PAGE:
August 30, 2012
Akin Breakin' Heart
It's not exactly the kind of blowback one would get from dissing the Twilight books, but I get the feeling that I might have poked the hornet's nest just a bit with my Claude Akins -- er, Todd Akin -- post. Truth be told, it's heartening to see the subject stir so much passion. Conservatives get tired of seeing one of their own pilloried by the Republican Party, and you can certainly count me among that bunch. In the case of Akin, though, I maintain that the GOP really didn't have much choice but to offer him up as a ritual sacrifice. Here's why.
First off, we live in a media-saturated culture. Unfortunately, that media largely tilts left -- which means that anything and everything that conservatives do will be analyzed, parsed, distorted and Martinized to the point where even the most innocuous remark (anybody remember Trent Lott saying nice things about Old Man Thurmond on his 100th birthday?) will be portrayed as racist, sexist, mean-spirited and just flat out un-American. In other words, you don't hand them a sword with which to slay you -- which is exactly what Akin did.
Second, this had nothing to do with the party trying to overturn the primary system. The GOP has no power to make Akin drop out of the race, which is plainly in evidence because the man is still running for the Senate. The party is not, however, under any obligation to fund his race if it decides that it no longer wishes to be associated with his campaign. If I'm taking money from someone, it only stands to reason that I need to stay in my benefactor's good graces. Just because you win the nomination, that doesn't mean you're entitled to a spigot of cash no questions asked.
Third -- and this is the most important -- conservatives are better than that. Democrats always circle the wagons no matter how outrageous or illegal the behavior of their pols (how else do you explain the long careers of the likes of Teddy Kennedy, Bill Clinton, Robert Byrd, Chris Dodd, Charlie Rangel -- the list goes on and on). Republicans don't. The media don't let us get away with anything, to be sure -- but more than that, we don't let our own slide because we realize the importance of standards in our elected officials. It's a tough standard to live up to, but the country is better off for it.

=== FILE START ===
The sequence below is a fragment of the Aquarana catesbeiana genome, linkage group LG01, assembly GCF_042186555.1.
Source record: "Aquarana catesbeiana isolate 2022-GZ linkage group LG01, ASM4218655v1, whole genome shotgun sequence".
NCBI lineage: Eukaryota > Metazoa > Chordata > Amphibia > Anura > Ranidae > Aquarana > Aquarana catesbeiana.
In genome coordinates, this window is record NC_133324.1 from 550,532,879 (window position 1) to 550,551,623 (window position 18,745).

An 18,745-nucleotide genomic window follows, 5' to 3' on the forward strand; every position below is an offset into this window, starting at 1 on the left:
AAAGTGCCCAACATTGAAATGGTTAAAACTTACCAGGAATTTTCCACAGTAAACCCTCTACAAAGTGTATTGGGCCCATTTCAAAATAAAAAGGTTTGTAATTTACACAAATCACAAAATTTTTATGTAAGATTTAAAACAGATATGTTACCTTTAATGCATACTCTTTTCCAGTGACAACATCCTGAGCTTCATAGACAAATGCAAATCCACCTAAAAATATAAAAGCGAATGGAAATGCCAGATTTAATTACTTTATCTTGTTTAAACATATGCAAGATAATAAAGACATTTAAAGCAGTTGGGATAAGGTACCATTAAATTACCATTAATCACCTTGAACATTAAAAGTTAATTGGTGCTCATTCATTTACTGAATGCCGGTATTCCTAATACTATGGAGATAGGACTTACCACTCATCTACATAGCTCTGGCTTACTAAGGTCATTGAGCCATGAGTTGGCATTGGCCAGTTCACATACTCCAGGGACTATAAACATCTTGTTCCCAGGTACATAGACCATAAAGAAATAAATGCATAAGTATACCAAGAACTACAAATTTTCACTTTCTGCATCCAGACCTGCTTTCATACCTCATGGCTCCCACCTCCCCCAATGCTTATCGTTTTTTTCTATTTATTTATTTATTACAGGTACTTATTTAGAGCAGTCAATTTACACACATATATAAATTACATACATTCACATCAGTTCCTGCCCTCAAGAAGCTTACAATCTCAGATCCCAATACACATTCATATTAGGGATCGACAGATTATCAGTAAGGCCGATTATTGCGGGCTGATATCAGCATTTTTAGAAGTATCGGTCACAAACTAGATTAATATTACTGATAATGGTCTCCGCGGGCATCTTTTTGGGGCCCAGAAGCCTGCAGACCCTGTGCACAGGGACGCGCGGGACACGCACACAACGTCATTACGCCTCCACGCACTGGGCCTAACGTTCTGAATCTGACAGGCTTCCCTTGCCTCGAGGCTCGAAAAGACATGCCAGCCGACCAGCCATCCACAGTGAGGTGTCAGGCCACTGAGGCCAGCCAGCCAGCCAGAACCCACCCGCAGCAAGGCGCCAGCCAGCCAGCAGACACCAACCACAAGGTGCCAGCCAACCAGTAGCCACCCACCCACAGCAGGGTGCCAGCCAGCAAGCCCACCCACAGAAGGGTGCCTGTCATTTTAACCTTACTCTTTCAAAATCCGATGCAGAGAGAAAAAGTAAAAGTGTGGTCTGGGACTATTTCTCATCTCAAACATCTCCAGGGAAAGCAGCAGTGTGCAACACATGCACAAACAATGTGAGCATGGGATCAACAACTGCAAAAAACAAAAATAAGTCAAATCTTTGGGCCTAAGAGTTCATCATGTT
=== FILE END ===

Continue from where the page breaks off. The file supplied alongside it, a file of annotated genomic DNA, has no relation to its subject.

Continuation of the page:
Ultimately, the voters in Missouri will decide whether or not Akin has the right stuff to represent their state in the Senate. But I do think that his refusal to set aside his own ambitions for a higher cause says a lot about his character.
Hatched by Korso on this day, August 30, 2012, at the time of 3:26 PM
The following hissed in response by: Chris Balsz
I think you have some more thinking to do on this. Your post is full of contradictions.
You regret Akin didn't drop out, but say that wasn't what the GOP was after? They called for it, specifically, by a deadline. They most certainly did think they had the power to run him out, and they tried it. If they hadn't, his refusal to comply wouldn't be noticed. He sure didn't bring up the idea.
If you think Akin is objectively a sleaze, why complain of press bias? An honest press would call an objective sleazeball, a sleazeball. Such hostility only explains a subjective outrage.
And confronted with subjective criticism of Republicans...heck yeah we should "circle the wagons". People whose subjective bias leads them to condemn a rightwinger can resolve their outrage by thinking differently, and they should be encouraged to.
It looks like Akin has every chance to pull this off, and I hope the GOP figures out whether it can join Akin in regretting the offense of his remarks, without jumping the rails and creating a very foul precedent.
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